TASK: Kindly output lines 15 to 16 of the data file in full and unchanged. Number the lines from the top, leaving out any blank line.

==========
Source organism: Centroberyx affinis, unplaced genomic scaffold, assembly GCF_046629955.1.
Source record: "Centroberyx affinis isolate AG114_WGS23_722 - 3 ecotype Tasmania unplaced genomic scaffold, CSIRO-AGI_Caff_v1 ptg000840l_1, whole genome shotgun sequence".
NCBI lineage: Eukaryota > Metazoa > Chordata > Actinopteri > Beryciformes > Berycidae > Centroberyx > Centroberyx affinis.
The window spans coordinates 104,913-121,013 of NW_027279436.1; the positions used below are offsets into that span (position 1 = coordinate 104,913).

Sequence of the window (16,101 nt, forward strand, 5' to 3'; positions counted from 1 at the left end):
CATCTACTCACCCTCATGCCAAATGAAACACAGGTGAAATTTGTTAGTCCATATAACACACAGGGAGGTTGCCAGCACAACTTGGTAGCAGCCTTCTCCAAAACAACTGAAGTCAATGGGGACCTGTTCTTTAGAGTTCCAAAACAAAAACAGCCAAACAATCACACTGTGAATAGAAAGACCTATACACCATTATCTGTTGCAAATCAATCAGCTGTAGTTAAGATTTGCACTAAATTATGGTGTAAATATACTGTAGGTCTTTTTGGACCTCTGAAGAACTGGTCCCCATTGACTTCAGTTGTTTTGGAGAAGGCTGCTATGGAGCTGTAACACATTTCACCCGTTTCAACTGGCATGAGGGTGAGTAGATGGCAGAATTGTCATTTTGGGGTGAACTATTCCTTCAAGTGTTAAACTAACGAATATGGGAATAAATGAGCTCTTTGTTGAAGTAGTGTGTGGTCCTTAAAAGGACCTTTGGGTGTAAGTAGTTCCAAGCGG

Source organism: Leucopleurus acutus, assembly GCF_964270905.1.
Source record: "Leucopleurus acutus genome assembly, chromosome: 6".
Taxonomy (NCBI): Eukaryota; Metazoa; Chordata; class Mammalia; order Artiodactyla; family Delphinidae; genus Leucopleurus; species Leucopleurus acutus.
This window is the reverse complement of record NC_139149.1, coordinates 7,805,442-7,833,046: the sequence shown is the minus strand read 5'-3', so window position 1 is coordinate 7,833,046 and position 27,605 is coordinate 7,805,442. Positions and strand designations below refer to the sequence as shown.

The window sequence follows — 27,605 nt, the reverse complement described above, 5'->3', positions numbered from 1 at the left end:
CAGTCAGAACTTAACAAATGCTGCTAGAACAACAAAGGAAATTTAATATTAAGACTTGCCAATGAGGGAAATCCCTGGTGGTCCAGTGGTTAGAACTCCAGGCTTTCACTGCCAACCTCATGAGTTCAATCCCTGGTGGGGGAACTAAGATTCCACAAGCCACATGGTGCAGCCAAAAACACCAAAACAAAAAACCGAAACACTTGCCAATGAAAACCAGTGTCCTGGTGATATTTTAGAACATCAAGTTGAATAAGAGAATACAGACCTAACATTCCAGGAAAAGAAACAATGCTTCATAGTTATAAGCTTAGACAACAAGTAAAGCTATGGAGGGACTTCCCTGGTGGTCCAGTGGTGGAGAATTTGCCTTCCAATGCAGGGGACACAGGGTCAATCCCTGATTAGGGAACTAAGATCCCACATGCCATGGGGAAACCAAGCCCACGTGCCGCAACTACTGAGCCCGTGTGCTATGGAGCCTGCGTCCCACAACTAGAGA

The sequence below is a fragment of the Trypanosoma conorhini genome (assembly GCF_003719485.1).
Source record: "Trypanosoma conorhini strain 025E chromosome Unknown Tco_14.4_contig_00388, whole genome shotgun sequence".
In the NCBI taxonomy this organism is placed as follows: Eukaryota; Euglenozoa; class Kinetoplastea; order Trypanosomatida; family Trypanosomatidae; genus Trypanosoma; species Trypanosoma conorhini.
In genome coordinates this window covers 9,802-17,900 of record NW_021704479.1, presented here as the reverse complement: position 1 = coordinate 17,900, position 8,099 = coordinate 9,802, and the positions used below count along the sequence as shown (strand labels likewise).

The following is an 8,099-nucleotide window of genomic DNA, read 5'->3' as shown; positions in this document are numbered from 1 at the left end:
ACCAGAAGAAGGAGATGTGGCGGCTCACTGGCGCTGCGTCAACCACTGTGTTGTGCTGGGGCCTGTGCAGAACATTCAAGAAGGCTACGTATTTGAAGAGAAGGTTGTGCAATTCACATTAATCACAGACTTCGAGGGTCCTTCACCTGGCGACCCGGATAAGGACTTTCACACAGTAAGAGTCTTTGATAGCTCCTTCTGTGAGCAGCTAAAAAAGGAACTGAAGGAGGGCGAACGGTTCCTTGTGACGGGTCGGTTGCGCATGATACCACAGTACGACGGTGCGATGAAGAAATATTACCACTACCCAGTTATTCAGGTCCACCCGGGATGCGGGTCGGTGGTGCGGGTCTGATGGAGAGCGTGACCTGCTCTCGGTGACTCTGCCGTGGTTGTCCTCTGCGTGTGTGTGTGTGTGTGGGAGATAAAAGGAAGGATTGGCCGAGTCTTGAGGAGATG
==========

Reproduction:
In the NCBI taxonomy this organism is placed as follows: Eukaryota; Euglenozoa; class Kinetoplastea; order Trypanosomatida; family Trypanosomatidae; genus Trypanosoma; species Trypanosoma conorhini.
In genome coordinates this window covers 9,802-17,900 of record NW_021704479.1, presented here as the reverse complement: position 1 = coordinate 17,900, position 8,099 = coordinate 9,802, and the positions used below count along the sequence as shown (strand labels likewise).